Finding Something To Say
Writers & Lovers
By: Lily King
I’ve never tried to write a book and quite honestly, I don’t think I ever could. I have tremendous respect for those who write because it’s so hard to be disciplined enough to spend each day sitting at your desk with no distractions and having to write for several hours. I know that sometimes writers will write for months and then have to throw it all out and start over again. I don’t think I have what it takes and I admire anyone who does, it’s incredibly hard work.
When I was in college, I was an English major but somehow managed to take all of the classes that required hundreds and hundreds of pages of reading. No college student ever wanted to take these classes. No one wanted to be cooped up in their dorm reading Middlemarch and yet, I loved every minute of these classes which often consisted of only a few people. I managed to get away with only a couple of writing classes. The bottom line is I can’t write under pressure. This blog has been much different for me because it’s a short recap of the books I have read each week…almost a stream of consciousness.
The main character in Writers and Lovers is 31-year-old Casey Peabody. Casey has spent the last 6 years trying to write a novel. In those 6 years, she has lived in many different places that I am sure made it hard to focus on writing. From the very beginning, we know that Casey is a smart woman trying to figure her life out. She went to Duke on a golf scholarship but lost her scholarship after her first month because she quit the golf team. She goes on to an MFA program in Pennsylvania, taking on more debt. After receiving this degree, she travels around, teaching, working odd jobs, and basically incurring more and more debt while trying to write her book.
The novel takes place in Cambridge, MA. Casey has moved back to her hometown because her mother has died very suddenly. Her mother did not live in Cambridge at the time of her death, she lived in Arizona and was on a trip to Chile when she died. Casey has returned to her hometown because it is where she was raised. I think going home after the death of a parent, seems like the comforting thing to do.
But home is not a house with a loving parent for Casey. She is estranged from her father and step-mother and her brother whom she is close with lives in Bend, Oregon. Casey has rented the potting shed behind her brother’s friend’s house. She is in debt up to her eyeballs and is waitressing to make ends meet. She decides to waitress so that she can write all morning and work all night and this to her, seems like the only way to get her novel finished.
I titled this week’s blog, Finding Something to Say because I was amazed when at the beginning of the book Casey’s landlord Adam asks her what she does all morning and when she replies that she writes, he says “You know…I just find it extraordinary that you think you have something to say.” And she thinks to herself “I don’t write because I think I have something to say. I write because if I don’t, everything feels even worse.”
The truth is, we all have something to say. That’s why so many of us write in journals or post things on social media. We all have things on our minds that we want to share with others. The difference between the average person and a writer is having the gift to articulate our words so that others can relate to what we are saying. Being able to feel the writer’s words is the sign of a good writer or at least a writer that I want to read. Lily King is a beautiful writer. There is something in her writing that makes you want to read on to see how the characters develop.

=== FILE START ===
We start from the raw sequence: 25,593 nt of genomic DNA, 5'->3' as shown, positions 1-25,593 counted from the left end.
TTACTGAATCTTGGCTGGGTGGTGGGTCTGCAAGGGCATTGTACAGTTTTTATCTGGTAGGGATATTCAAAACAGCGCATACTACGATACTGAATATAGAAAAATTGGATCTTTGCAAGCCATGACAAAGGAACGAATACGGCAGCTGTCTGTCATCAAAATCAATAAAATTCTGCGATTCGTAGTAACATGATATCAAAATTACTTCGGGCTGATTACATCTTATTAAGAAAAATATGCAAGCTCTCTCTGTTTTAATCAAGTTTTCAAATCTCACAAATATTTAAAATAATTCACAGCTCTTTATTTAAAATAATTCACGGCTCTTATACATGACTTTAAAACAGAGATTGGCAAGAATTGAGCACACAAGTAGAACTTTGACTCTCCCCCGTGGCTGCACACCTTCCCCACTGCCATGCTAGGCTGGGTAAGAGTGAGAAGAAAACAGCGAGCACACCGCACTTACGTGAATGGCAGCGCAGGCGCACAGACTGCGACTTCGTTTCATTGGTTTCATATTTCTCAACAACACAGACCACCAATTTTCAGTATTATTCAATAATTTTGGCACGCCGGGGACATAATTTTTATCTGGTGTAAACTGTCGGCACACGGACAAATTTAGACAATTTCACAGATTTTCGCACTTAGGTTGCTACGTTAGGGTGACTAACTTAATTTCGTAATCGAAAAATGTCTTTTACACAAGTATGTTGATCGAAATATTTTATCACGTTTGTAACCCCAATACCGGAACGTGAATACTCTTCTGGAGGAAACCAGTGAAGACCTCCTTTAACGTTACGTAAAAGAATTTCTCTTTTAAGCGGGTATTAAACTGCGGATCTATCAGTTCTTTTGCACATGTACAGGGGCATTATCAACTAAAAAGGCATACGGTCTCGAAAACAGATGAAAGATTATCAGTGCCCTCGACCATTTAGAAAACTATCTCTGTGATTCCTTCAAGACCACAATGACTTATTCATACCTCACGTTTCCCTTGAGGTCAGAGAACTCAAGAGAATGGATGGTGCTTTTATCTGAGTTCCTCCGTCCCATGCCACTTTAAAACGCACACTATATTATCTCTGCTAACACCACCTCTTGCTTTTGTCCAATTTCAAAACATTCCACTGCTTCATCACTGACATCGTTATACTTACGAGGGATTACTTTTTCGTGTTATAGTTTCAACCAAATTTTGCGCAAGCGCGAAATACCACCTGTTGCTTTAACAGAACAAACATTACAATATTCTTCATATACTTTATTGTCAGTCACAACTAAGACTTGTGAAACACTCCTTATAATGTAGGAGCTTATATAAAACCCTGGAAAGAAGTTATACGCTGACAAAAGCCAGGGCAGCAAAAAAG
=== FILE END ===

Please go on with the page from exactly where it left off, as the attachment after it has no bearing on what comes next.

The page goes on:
I loved this book because I could relate to what Casey was experiencing. No, I have never been in debt, I have never waitressed, but I do remember being younger than Casey and not knowing what all the answers in life were. I do remember being completely heartbroken and lost after the death of my father at 19 years old. I remember the feeling of hopelessness and not knowing what to do next. Even if your deceased parent didn’t tell you what to do all the time, the fact that they were there for you as a moral compass is everything. Casey is struggling with the loss of her mother. She is lost and is having a hard time finding her way. She is dating people who she may not necessarily be dating for the right reasons, she is working a dead-end job and she is not really taking control of her life. Ultimately, you will empathize with Casey and you will relate to her. You may not have been 31 when you felt this way but I am sure at some point in your life you felt lost.
I’ve covered the Writers part of the title, but what about the Lovers? Casey seems to only date writers. When the novel begins, she has just ended a relationship with a writer whom she met at a writer’s retreat. She then goes on to date two more writers. Silas, a writer and a teacher with a chipped tooth who Casey feels an immediate attraction to and Oscar, a 45-year old acclaimed writer who has been recently widowed with two young boys. You learn why Casey has been dating both men as you read on and several questions will develop in your mind. Will she ever finish her book? Which man will she ultimately choose? Will she ever get a real job and move out of the potting shed? But most importantly, you will cheer her on!
All of these questions will be answered and all loose ends are tied up at the end of the book. This novel is written from the heart. It’s wonderful, witty, romantic, and funny. The perfect feel-good novel to survive week two of our quarantine. Good luck! This book is sure to put a smile on your Vitamin D deprived face.
Writers and Lovers
By: Lily King
Publication date: March 3, 2020